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B-2 vs. B-21: Will Pentagon’s New Big-Budget Bomber Be Another Wedge-Shaped Waste of Money?

© Photo : US Air ForceFirst-ever image of a B-21 Raider bomber in flight.
First-ever image of a B-21 Raider bomber in flight. - Sputnik International, 1920, 23.05.2024
The B-21 was unveiled in late 2022, and is envisioned as the Pentagon's next-generation response to the increasingly sophisticated air defense and radar capabilities of America's adversaries. But there's a catch.
The US Air Force has dropped fresh images of the Northrop Grumman B-21 Raider stealth strategic bomber, which the military hopes will become “the backbone of the US Air Force bomber fleet,” during testing at Edwards Air Force Base in California.
Flight tests of the aircraft began in November. The Air Force expects B-21s to start entering service between 2025 and 2027.
In the meantime, the Pentagon will have to make do with its "attractive museum piece" Northrop B-2 Spirit bombers, created during the twilight of the Cold War, introduced in the late 1990s, and used to a limited extent to bomb Yugoslavia, Iraq, Afghanistan, and Libya between 1999 and 2017. The B-2 bomber fleet was grounded in December 2022 after a mystery in-flight emergency over Missouri, but returned to service in May 2023.
© Photo : US Air ForceB-21 Raider during flight testing at Edwards Air Force Base in California. Photos released by the US Air Force on Wednesday.
B-21 Raider during flight testing at Edwards Air Force Base in California. Photos released by the US Air Force on Wednesday. - Sputnik International, 1920, 23.05.2024
B-21 Raider during flight testing at Edwards Air Force Base in California. Photos released by the US Air Force on Wednesday.

B-2 vs. B-21: What's Changed?

At first glance, the B-21 looks similar to the B-2. Both are sleek, flying wedge-shaped aircraft designed to stealthily sneak into enemy territory for conventional or nuclear bombing missions, and are expected to carry the same types of munitions, from 230 kg unguided or glide bombs to 910 kg precision-guided munitions, stand-off cruise missiles, and B61 or B83 nuclear bombs.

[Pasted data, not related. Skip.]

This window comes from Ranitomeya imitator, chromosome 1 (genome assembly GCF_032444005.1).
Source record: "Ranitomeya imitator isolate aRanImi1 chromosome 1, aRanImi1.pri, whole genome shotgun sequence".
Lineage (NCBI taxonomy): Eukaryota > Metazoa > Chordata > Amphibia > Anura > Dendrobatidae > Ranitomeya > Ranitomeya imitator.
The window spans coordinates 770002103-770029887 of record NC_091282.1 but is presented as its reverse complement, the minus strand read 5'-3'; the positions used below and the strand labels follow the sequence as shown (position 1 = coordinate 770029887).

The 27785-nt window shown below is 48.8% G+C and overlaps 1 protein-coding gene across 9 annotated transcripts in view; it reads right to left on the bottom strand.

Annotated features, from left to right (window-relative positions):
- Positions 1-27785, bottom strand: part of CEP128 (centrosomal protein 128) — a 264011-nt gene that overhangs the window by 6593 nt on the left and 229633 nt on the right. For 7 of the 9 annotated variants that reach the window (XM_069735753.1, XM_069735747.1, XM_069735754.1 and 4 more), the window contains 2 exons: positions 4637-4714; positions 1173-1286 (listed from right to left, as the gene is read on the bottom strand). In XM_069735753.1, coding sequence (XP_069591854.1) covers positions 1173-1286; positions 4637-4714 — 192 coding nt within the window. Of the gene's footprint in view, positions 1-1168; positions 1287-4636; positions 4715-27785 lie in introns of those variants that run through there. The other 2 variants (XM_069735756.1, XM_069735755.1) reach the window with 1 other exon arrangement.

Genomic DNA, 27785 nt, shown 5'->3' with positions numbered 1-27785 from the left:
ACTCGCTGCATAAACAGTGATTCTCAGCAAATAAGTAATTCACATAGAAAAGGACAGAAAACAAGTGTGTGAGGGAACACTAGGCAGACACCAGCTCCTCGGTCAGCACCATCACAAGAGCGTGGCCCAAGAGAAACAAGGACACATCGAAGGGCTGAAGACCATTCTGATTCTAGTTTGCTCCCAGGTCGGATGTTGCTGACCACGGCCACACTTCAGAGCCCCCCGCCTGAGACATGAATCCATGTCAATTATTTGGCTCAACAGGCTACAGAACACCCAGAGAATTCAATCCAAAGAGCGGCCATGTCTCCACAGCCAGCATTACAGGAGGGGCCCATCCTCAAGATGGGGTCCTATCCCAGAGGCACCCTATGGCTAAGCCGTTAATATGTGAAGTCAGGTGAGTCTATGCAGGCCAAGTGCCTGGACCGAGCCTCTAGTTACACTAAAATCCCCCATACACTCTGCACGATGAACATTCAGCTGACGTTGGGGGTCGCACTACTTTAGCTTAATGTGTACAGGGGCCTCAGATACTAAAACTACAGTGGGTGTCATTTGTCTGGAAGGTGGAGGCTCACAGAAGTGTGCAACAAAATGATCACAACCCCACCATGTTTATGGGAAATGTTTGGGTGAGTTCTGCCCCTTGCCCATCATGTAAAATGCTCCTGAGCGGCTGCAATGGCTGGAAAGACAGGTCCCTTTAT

But the aircraft feature a number of important differences, first and foremost size – as hinted at by the B-21’s Pratt & Whitney F135-descended twin engine configuration – compared to the B-2’s four General Electric F118-GE-100 turbofans. Smaller size means smaller payload (10-15 tons instead of 18-23 tons, respectively). It also means less fuel capacity (9,650 km for the B-21 vs 11,100 km for the B-2).

Pentagon chief Lloyd Austin promised in 2022 that the B-21 would feature the latest advances in stealth tech, making it difficult for “even the most sophisticated air defenses” to detect it. The airmen flying the plane will surely hope that Austin’s words aren’t just an empty boast, with US adversaries including Russia and China developing powerful over-the-horizon radars specifically to detect the latest stealth aircraft.
Small, symbolical differences also exist. While B-2s were named after US states ("Spirit of Missouri," "Spirit of Kansas," etc.), the B-21 is named after the Doolittle Raiders – the daring WWII-era US airman who bombed Tokyo four months after Pearl Harbor in 1942, kicking off a campaign that would culminate in the atomic bombings of Hiroshima and Nagasaki in 1945.
A B-2 stealth bomber taxis at Whiteman Air Force Base in Knob Noster, Mo. - Sputnik International, 1920, 13.05.2024
'Attractive Museum Piece': Aging US B-2 Stealth Bombers Outdated in Every Respect

What Hasn’t Changed: Same High, High Prices

With a price tag of over $2.1 billion per plane, the B-2 holds the record of world’s most expensive-ever aircraft, with only 21 of 132 planned B-2s delivered. Northrop Grumman promises that the B-21 will cost "only" $692 million per plane, but if the experiences developing its predecessor and the general trajectory of new US aircraft designs are anything to go by, it is expected to cost much, much more in the end.
The Air Force wants at least 100 B-21s, for a total of $69.2 billion. But that’s not counting service costs, maintenance, and other expenses – which can climb astronomically into the trillions, as Lockheed Martin’s F-35 program can attest to.
A B-52H Stratofortress sits on the flight line at Minot Air Force Base, North Dakota, Jan. 10, 2019. The B-52’s wingspan stretches 185 feet and weighs approximately 185,000 pounds empty with maximum takeoff weight of 488,000 pounds. - Sputnik International, 1920, 13.02.2024
B-52 Bomber Overhaul Economically Viable Given Cost of Developing New Aircraft
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